Dkt. No. 1-1. Dorsey signed the Agreement on September 5, 2011, deciding to remain employed by Shire through the transition period.
On October 25, 2012, however, Dorsey was terminated for submitting credit forms that were not properly signed by Southside Food Clinic, P.C. ("Southside"), a customer of Shire. Because of time constraints, Southside's representative directed Dorsey to copy her signature from one form onto the other four forms so they could all be submitted in a timely fashion. At the time Dorsey did so, there was no written or verbal policy that required the forms to contain an original customer signature. Further, at least one other Shire employee had previously copied a customer's signature onto the forms, but was not terminated for doing so. As a result of Dorsey's termination, he did not receive the $30, 000 retention bonus. He filed suit against Shire in September 2013, in Hamilton County Superior Court. The case was removed to this Court on October 3, 2013.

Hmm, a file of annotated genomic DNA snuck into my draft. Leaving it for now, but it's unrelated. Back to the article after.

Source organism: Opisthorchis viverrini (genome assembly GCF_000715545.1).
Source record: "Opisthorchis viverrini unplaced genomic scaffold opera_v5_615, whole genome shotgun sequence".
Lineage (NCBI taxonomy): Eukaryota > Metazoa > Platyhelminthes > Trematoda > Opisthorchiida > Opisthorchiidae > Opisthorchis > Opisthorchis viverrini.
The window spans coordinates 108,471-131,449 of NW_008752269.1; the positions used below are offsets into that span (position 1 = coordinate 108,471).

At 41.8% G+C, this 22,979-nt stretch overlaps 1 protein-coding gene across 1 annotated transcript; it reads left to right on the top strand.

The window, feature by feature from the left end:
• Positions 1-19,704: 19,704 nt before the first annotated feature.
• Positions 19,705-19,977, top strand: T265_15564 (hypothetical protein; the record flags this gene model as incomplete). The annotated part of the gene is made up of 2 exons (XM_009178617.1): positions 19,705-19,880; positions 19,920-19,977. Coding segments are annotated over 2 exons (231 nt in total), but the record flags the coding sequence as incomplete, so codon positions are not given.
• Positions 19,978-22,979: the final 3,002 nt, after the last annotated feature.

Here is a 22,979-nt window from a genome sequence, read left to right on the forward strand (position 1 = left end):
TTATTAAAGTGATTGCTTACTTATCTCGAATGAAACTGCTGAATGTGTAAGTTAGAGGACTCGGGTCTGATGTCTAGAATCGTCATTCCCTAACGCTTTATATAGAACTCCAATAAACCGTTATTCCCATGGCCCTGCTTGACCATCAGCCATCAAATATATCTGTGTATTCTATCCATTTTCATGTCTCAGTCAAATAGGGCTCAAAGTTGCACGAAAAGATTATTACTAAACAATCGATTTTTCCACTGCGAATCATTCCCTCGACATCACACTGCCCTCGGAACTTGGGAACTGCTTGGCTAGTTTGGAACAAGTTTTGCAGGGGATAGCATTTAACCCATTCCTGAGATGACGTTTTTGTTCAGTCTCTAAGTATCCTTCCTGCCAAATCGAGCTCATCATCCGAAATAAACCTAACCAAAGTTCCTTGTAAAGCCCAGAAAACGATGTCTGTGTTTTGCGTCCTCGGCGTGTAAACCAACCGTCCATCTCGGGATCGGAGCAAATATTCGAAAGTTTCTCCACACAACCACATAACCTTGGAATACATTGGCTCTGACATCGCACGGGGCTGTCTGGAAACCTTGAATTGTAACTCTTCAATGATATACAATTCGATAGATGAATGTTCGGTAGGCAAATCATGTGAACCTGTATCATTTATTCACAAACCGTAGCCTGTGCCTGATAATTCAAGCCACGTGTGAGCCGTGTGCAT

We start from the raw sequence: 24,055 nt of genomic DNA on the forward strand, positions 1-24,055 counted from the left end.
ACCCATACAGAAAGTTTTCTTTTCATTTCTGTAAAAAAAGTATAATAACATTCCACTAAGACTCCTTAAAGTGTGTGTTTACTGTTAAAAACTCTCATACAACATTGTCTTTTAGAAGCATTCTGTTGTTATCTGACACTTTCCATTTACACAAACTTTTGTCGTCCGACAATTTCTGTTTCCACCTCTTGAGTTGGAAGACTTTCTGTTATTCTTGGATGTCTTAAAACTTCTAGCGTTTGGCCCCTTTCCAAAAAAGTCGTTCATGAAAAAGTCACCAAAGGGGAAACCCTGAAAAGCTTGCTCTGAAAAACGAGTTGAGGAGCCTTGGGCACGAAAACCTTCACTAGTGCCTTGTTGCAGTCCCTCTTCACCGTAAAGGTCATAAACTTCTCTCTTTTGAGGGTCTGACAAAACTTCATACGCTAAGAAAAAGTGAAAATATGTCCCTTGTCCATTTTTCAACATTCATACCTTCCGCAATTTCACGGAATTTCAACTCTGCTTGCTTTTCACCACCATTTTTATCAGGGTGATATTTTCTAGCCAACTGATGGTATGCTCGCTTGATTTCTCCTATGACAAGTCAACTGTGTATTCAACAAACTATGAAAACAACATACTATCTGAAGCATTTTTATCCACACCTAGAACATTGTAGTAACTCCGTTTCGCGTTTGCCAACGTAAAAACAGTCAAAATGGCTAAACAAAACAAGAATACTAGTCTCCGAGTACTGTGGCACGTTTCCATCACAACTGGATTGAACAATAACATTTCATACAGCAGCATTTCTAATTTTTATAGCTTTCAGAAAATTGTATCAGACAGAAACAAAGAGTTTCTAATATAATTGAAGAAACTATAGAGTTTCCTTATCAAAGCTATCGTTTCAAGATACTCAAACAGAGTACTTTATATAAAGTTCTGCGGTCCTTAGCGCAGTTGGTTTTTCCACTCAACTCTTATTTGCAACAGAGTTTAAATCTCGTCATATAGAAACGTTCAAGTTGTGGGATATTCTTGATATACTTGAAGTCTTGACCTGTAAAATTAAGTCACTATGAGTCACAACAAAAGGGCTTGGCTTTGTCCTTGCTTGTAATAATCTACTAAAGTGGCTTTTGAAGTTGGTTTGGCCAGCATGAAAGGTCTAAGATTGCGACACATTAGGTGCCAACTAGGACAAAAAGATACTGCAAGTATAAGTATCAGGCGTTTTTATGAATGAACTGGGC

In his Complaint, Dorsey brings five counts against Shire: 1) breach of contract; 2) unjust enrichment; 3) breach of duty of good faith and fair dealing; 4) a claim under the Indiana Wage Claims Statute ("WCS"); and 5) promissory estoppel. Shire moves to dismiss all counts. Its arguments will be addressed, in turn, below.
A. Breach of Contract
Count I of Dorsey's Complaint is a claim for breach of contract. "The elements of a breach of contract action are the existence of a contract, the defendant's breach thereof, and damages." Murat Temple Ass'n, Inc. v. Live Nation Worldwide, Inc., 953 N.E.2d 1125, 1128-29 (Ind.Ct.App. 2011). At issue is whether Shire breached the Agreement, as it acknowledges the existence of a contract and Dorsey's damages.
Shire argues that the Agreement unambiguously stated that Dorsey would receive the bonus if he remained "employed in good standing' with Shire through December 28, 2012." Dkt. No. 1-1. Because Dorsey's employment was terminated in October 2012, he was not entitled to the bonus as he was no longer "in good standing" with the company. As such, Shire argues it did not breach the express terms of the Agreement when it failed to pay Dorsey the $30, 000 retention bonus. The Court agrees.